An underground movement that promotes self-starvation has an almost cult-like appeal to followers, mainly young women and teens who suffer from anorexia.
CHICAGO – They call her ”Ana.” She is a role model to some, a goddess to others — the subject of drawings, prayers and even a creed.
She tells them what to eat and mocks them when they don’t lose weight. Yet, while she is a very real presence in the lives of many of her followers, she exists only in their minds.
Ana is short for anorexia, and — to the alarm of experts — many who suffer from the potentially fatal eating disorder are part of an underground movement that promotes self-starvation and, in some cases, has an almost cult-like appeal.
Followers include young women and teens who wear red Ana bracelets and offer one another encouraging words of ”thinspiration” on Web pages and blogs.
They share tips for shedding pounds and faithfully report their ”cw” and ”gw” — current weight and goal weight, which often falls into the double digits.
The movement has flourished on the Web, and eating disorder experts say that, despite attempts to limit Ana’s online presence, it has now grown to include followers in many parts of the world.
No one knows just how many of the estimated 8 million to 11 million Americans afflicted with eating disorders have been influenced by the pro-Ana movement. But experts fear its reach is fairly wide.
Experts say the Ana movement also plays on the tendency that people with eating disorders have toward “all or nothing thinking.”
”When they do something, they tend to pursue it to the fullest extent. In that respect, Ana may almost become a religion for them,” said Carmen Mikhail, director of the eating disorders clinic at Texas Children’s Hospital in Houston.
People with eating disorders who have been involved in the movement confirm its cult-like feel.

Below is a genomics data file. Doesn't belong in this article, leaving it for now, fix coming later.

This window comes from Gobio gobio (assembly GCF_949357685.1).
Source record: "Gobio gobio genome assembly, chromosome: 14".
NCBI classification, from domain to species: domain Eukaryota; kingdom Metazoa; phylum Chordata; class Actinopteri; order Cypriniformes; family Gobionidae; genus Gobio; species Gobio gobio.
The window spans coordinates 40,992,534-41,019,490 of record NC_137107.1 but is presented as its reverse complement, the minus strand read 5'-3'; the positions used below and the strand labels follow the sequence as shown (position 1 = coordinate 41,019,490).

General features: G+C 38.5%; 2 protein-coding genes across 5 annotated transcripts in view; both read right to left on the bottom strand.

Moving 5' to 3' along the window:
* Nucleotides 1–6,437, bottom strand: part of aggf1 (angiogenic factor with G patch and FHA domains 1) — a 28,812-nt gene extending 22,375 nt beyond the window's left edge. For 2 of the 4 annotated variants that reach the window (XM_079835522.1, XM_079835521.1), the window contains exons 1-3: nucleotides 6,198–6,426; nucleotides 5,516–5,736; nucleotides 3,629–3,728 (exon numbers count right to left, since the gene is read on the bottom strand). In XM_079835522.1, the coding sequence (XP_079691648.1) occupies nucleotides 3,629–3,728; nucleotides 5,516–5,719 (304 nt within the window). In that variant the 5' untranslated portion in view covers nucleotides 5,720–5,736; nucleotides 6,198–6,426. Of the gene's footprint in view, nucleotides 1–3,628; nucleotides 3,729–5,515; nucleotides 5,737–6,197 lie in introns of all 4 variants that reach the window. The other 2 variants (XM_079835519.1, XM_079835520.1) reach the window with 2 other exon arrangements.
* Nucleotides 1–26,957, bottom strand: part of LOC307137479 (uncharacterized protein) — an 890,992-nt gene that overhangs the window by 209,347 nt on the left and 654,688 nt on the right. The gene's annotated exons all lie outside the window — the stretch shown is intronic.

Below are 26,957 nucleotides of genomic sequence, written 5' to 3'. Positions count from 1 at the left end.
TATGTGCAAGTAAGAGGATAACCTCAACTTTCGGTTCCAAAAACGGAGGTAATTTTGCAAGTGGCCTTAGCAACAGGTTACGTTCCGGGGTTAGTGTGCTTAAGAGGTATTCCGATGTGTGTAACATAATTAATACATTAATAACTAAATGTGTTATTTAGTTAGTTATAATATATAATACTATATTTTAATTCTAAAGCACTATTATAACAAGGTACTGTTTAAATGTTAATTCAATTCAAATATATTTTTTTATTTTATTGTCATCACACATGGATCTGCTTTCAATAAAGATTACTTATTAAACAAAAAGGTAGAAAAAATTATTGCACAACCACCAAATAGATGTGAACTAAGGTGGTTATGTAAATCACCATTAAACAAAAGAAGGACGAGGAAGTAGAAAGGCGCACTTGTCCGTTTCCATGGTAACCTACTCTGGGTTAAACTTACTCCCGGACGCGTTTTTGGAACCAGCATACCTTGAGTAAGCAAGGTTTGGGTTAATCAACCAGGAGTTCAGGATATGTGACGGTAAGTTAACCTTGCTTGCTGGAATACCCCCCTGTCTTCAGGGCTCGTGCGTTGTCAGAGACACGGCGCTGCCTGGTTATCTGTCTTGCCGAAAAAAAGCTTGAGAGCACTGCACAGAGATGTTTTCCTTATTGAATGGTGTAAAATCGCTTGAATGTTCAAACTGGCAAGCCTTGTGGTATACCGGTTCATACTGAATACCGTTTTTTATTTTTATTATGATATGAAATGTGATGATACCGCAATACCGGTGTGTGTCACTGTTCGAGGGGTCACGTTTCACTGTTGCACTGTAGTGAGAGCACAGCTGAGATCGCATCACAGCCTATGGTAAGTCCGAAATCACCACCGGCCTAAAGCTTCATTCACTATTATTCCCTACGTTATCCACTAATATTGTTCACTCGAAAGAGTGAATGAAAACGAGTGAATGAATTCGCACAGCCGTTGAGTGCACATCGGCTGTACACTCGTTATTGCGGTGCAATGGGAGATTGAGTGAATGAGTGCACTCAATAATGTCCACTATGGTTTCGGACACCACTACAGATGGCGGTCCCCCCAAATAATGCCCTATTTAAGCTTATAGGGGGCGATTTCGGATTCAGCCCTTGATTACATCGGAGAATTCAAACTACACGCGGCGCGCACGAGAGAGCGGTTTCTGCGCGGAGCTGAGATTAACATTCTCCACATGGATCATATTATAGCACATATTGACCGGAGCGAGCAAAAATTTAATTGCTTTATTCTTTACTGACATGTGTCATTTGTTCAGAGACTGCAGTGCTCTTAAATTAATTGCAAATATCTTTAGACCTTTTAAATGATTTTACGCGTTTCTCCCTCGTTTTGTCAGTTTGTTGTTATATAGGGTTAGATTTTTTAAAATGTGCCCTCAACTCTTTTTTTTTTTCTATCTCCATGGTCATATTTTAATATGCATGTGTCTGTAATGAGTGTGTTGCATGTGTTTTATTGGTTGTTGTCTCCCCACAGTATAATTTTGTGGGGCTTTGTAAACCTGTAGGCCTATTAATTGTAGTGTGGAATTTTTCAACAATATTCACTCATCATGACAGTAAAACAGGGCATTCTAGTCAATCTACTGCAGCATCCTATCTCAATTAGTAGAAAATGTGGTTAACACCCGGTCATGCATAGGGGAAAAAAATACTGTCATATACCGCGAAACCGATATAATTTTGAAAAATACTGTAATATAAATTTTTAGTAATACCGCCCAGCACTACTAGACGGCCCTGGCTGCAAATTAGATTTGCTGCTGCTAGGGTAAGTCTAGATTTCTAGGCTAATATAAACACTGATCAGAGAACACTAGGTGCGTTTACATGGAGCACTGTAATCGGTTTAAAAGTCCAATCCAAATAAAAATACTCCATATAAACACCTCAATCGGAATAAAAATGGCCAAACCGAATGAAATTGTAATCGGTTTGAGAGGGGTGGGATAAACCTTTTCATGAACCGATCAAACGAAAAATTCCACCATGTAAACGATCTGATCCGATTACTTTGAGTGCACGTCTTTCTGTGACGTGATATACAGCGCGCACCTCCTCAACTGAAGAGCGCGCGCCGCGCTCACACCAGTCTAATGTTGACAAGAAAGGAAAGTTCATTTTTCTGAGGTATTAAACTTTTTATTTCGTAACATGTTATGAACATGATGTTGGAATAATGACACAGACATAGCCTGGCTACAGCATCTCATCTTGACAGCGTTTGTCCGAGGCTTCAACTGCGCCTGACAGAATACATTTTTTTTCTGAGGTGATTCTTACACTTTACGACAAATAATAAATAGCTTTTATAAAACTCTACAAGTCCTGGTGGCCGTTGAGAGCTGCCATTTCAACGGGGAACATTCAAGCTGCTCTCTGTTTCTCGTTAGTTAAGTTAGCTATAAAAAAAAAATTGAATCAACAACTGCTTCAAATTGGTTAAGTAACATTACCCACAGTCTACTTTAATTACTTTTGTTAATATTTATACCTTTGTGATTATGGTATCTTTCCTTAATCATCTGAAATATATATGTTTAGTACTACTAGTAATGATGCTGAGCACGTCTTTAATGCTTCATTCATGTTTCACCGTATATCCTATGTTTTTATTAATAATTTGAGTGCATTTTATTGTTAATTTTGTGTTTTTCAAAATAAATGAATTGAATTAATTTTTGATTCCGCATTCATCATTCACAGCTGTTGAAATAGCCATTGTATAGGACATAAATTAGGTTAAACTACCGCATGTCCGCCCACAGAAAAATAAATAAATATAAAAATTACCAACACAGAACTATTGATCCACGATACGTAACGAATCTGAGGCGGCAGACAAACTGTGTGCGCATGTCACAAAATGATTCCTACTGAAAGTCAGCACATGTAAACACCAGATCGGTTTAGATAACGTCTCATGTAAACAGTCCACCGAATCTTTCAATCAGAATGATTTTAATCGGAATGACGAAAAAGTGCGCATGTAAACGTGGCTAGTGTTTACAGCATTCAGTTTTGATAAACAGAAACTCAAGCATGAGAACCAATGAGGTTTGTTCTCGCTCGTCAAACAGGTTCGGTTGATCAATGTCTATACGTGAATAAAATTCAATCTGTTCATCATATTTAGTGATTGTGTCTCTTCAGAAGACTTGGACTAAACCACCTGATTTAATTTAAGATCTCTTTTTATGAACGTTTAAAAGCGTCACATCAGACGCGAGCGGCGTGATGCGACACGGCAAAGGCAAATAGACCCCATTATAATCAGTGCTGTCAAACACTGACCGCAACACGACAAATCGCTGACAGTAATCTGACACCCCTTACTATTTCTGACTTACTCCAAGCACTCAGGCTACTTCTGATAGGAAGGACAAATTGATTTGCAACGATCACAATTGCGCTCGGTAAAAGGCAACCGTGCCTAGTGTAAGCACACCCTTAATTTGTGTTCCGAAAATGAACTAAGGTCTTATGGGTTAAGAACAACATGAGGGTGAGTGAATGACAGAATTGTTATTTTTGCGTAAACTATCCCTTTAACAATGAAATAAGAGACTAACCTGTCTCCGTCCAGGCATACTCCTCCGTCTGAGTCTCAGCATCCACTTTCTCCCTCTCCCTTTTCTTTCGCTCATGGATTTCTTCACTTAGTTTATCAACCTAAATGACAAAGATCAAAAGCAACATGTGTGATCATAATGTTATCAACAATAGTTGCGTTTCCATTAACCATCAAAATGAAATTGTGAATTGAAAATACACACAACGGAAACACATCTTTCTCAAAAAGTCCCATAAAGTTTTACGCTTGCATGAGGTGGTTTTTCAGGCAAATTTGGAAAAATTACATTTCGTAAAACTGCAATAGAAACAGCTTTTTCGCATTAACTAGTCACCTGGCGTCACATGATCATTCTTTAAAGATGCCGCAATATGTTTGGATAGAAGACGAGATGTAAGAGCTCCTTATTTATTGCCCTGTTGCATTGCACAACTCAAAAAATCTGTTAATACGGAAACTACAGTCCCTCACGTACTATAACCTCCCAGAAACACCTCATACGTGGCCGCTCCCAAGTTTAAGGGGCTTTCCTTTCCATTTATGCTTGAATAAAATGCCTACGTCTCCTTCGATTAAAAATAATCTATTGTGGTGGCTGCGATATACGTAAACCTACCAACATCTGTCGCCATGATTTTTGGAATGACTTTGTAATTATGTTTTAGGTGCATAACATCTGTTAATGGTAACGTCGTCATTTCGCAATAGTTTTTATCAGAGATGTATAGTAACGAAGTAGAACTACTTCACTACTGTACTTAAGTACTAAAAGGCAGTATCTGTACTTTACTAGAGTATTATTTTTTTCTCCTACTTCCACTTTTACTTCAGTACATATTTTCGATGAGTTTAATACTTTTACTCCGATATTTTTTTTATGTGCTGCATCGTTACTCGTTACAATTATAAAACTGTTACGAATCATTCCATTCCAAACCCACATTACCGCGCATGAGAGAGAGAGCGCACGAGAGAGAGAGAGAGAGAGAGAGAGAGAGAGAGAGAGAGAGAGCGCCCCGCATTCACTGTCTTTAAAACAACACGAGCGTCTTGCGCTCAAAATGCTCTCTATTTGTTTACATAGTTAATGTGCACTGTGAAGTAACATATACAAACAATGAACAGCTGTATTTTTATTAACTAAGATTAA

”People pray to Ana to make them skinny,” said Sara, a 17-year-old in Columbus, Ohio, who was an avid organizer of Ana followers until she recently entered treatment for her eating disorder. She spoke on condition that her last name not be used.
Among other things, Sara was the self-proclaimed president of Beta Sigma Kappa, dubbed the official Ana sorority and ”the most talked about, nearly illegal group” on a popular blog hosting service that Sara still uses to communicate with friends.
She also had an online Ana ”boot camp” and told girls what they could and couldn’t eat.
”I guess I was attention-starved,” she now says of her motivation. “But then I realized I was helping girls kill themselves.”
For others, Ana is a person — a voice that directs their every move when it comes to food and exercise.
”She’s someone who’s perfect. It’s different for everyone — but for me, she’s someone who looks totally opposite to the way I do,” said Kasey Brixius, a 19-year-old college student from Hot Springs, S.D.
To Brixius — athletic with brown hair and brown eyes — Ana is a wispy, blue-eyed blonde. ”I know I could never be that,” she said, “but she keeps telling me that if I work hard enough, I can be that.”
Dr. Mae Sokol often treats young patients in her Omaha, Neb., practice who personify their eating disorder beyond just Ana. To them, bulimia is ”Mia.” And an eating disorder often becomes “Ed.”